The quirky Kurtag miniature, as an encore, made an amusing contrast to the splendours of the concerto.

For some time now I have had the general impression that Tchaikovsky the symphonist is taken much more seriously than was once the case. This impression has been corroborated by conductors as divergent as Markevitch, Klemperer and Abbado, among others. One way of taking Tchaikovsky the symphonist seriously, of course, is to adhere to his quite specific tempi and dynamic makings in the scores. An example of this would be in the first movement’s second theme which develops around the basic key of D major. There has been a tradition of conductors slowing down here, but if we check the score we find that Tchaikovsky adds the metronome mark of 92 which is in accord with the already established tempo. In classic performances by Mravinsky we hear a slowing down here, but Mravinsky keeps the underlying pulse on the move and makes a very convincing transition to the following dramatic passage marked at 104. Tonight Bychkov delivered  a performance  of Tchaikovsky’s 5th Symphony which was both dramatically impressive and well contoured. But it was marred for me by the conductor’s failure to follow the composer’s instructions mentioned above. Not only did Bychkov make a considerable ritenuto here. he also applied too much vibrato, making the whole transtionary passage sound cloying and sentimental. The music here tended to linger thus  necessitating a  accelerando to get back into the tempo of the following dramatic section. The development section was well negotiated  in terms of rhythmic drama and accuracy, as was the lead up the coda with the sharp rhythmic figure on trumpets accurately articulated and played.

The second movement Andante sounded more convincing with a sustained tempo throughout, but occasionally I had the impression that this ‘andante’ should have had more movement. The middle episode ‘moderato con anima’ in F sharp minor, leading to a tutti statement of the motto theme in the home key was powerfully delivered contrasting well with the poetically dying away coda.

The A major ‘Valse’ had the appropriate light touch, with some fine woodwind playing and nice ‘spiccato’ runs in the balletic trio. Bychkov  judged the transition from the Andante maestoso to the Allegro vivace in the finale well and most of the finale, with all its contrast and variation,  was well formed. Perhaps a slightly more measured, but still con moto tempo, as with Mravinsky, would have paid off, because occasionally the chosen faster tempo seemed to run away with itself.  Towards the D major climax there were also ensemble problems in the woodwinds, which seemed to have been rectified by the time we reached the finale peroration of the motto theme, slightly held back as instructed. As the movement developed I would have welcomed  more thrust and sharper delineation in the double basses, especially their interplay with the celli. It wasn’t so much a problem of tonal weight or heft, more of clarity and articulation.  This lack was particularly apparent in the recitative-like passage, just before the D major climax for basses with elaborate descending figures in the woodwind: a marvellous passage inexplicably cut in some older performances, notably from Mengelberg.  The triumphant  coda itself, now modulated in D major, was exciting. It had that sense of drive and  inevitabilty which befits a triumphant coda. Some have trashed this finale, indeed the whole symphony, as being  banal. And Tchaikovsky himself came to deplore the work. But if it is played with due respect to the composer’s explicit instructions it can still sound thrilling and even overwhelming. I think Tovey got it right when he wrote that it has the sense of the composer ‘enjoying’ himself, and with that sense of ‘enjoyment’ being conveyed to the listener/audience.  Tonight, in this finale, and despite some reservations, that  sense of enjoyment came over in spades.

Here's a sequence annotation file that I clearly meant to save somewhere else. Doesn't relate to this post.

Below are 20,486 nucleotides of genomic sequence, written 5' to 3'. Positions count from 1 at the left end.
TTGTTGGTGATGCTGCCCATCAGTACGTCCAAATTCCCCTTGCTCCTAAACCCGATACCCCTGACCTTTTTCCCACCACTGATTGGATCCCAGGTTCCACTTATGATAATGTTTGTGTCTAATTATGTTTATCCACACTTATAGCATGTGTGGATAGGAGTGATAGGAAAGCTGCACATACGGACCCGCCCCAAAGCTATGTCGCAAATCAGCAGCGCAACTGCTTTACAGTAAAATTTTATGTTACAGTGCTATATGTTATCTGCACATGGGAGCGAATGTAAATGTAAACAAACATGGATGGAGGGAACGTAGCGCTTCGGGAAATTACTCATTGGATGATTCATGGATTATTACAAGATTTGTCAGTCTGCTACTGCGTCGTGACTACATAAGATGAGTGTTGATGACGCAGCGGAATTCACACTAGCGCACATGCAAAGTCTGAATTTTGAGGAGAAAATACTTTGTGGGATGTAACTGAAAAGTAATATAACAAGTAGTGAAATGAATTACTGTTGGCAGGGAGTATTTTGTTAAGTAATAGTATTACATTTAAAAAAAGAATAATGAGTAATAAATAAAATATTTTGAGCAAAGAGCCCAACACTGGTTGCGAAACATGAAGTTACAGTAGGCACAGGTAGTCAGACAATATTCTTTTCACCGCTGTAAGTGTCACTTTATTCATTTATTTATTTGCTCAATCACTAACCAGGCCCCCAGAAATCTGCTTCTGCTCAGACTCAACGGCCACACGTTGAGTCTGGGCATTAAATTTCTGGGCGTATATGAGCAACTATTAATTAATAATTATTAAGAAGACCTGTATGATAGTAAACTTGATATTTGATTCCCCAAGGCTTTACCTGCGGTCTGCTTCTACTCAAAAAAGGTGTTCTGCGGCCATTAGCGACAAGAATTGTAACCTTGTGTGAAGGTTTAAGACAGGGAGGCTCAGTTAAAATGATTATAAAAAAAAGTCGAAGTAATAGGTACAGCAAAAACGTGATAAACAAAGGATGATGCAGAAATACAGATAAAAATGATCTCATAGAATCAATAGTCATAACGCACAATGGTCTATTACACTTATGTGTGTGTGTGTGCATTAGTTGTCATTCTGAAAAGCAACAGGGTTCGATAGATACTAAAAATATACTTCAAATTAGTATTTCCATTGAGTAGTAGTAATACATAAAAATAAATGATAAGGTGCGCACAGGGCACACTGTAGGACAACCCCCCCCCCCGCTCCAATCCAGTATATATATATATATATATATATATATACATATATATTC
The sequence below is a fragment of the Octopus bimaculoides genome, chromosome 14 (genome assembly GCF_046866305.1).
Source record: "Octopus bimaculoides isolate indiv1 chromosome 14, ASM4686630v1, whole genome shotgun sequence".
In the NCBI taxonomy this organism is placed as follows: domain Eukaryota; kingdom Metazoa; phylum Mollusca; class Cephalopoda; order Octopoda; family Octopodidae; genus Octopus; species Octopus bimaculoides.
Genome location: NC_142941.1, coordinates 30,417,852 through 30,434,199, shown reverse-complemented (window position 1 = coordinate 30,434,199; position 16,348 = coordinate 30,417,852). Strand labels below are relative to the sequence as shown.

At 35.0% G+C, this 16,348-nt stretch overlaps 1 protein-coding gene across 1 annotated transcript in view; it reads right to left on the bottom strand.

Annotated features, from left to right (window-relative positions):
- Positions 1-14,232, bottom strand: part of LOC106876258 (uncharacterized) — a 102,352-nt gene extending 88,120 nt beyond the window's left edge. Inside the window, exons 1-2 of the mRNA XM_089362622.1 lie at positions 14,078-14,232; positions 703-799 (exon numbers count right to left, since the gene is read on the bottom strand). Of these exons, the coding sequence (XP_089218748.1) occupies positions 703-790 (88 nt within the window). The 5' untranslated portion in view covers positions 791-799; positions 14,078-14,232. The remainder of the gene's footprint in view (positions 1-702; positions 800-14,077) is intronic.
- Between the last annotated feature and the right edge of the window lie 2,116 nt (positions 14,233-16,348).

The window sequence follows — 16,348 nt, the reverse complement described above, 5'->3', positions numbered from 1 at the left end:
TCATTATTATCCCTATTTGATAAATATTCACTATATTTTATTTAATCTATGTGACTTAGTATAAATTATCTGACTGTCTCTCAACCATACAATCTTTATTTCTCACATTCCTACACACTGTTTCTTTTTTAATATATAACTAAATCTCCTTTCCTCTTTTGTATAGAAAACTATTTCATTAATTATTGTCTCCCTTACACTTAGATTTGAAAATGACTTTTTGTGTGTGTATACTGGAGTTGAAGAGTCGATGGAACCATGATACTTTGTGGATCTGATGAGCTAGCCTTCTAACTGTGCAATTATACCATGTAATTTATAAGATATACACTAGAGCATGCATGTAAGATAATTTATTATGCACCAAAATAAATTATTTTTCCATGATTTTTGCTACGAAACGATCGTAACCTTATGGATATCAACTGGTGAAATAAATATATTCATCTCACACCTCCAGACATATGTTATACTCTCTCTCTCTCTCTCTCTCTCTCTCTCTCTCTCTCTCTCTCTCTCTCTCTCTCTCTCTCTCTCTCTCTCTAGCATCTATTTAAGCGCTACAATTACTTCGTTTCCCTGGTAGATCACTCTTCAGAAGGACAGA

Geoff Diggines